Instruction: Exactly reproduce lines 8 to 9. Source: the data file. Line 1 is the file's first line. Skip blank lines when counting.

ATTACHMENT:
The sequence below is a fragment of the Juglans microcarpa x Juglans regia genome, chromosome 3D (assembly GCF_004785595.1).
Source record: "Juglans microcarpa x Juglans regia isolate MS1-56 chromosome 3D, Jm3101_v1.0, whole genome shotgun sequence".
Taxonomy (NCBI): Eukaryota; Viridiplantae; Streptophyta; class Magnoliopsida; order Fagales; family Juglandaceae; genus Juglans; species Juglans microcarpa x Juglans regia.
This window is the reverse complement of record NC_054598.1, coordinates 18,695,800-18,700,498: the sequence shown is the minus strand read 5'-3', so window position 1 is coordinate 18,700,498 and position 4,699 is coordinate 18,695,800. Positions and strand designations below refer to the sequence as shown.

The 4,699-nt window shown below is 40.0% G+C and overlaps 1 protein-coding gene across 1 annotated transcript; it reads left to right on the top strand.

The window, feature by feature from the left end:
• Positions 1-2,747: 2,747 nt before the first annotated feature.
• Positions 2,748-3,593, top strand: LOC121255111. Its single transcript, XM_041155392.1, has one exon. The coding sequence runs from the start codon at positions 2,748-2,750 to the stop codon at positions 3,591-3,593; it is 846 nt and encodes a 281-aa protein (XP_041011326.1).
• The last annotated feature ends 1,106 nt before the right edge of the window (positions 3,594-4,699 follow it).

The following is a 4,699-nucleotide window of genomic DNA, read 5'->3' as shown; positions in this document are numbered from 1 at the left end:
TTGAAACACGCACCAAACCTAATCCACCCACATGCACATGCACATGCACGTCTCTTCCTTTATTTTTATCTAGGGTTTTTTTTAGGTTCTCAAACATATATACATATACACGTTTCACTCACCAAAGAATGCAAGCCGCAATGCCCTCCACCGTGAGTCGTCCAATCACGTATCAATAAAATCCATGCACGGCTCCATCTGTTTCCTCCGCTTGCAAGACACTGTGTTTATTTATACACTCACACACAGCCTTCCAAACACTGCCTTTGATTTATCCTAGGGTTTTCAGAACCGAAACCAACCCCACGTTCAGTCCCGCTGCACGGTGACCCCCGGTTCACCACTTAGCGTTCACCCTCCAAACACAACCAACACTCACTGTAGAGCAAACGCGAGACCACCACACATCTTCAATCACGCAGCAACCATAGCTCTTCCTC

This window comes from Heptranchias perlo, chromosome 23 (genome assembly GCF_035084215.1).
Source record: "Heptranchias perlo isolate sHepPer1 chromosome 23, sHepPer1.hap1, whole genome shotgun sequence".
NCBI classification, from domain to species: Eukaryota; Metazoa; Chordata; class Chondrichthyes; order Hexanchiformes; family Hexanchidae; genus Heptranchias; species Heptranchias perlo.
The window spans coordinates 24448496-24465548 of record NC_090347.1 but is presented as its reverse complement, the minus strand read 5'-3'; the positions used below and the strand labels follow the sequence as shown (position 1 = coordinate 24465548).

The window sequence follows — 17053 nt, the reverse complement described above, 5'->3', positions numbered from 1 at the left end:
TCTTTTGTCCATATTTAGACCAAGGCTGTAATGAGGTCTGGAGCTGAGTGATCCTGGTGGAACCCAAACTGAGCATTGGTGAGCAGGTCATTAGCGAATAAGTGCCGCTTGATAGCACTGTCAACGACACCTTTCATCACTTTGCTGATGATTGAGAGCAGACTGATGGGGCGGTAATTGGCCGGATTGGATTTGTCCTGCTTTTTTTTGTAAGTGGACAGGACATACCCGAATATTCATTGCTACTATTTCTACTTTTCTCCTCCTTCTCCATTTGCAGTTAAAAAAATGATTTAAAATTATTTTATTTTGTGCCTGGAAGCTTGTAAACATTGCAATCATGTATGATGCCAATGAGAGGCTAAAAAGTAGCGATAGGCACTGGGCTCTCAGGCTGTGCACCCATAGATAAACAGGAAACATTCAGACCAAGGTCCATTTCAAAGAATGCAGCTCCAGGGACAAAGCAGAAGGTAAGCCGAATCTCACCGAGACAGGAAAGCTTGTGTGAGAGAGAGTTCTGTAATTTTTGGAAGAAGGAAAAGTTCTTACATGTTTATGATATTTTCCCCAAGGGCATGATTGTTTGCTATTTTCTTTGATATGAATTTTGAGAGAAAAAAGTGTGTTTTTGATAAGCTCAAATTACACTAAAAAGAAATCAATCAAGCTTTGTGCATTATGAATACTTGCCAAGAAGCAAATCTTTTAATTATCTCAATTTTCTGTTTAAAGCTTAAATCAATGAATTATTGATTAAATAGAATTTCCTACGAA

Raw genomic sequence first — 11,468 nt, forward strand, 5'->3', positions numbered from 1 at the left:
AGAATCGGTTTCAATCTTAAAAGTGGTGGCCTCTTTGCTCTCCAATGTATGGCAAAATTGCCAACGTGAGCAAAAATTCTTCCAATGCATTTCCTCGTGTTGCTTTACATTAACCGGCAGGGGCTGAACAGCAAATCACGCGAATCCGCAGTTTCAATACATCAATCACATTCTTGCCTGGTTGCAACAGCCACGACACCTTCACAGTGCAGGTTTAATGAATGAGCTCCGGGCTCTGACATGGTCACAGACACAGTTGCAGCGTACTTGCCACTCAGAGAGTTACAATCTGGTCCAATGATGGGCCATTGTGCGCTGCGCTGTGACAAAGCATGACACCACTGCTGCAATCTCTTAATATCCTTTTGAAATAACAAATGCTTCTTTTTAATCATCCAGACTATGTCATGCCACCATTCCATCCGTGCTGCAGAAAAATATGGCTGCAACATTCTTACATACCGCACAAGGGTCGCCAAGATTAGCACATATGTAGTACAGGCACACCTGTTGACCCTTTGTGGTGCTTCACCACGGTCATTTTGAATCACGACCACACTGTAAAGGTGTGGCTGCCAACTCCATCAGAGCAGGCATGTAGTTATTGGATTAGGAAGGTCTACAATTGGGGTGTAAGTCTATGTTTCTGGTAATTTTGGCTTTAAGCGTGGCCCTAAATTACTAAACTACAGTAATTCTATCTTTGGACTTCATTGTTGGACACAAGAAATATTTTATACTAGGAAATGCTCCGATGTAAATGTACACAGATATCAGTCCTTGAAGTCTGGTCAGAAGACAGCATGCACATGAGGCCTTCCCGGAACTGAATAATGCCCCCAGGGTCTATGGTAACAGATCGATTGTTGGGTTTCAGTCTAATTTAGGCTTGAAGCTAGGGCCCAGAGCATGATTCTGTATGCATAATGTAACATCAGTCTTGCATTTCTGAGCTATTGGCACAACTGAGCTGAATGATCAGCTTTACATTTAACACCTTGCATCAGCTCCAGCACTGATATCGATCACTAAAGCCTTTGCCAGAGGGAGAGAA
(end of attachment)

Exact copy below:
• Positions 2,748-3,593, top strand: LOC121255111. Its single transcript, XM_041155392.1, has one exon. The coding sequence runs from the start codon at positions 2,748-2,750 to the stop codon at positions 3,591-3,593; it is 846 nt and encodes a 281-aa protein (XP_041011326.1).
• The last annotated feature ends 1,106 nt before the right edge of the window (positions 3,594-4,699 follow it).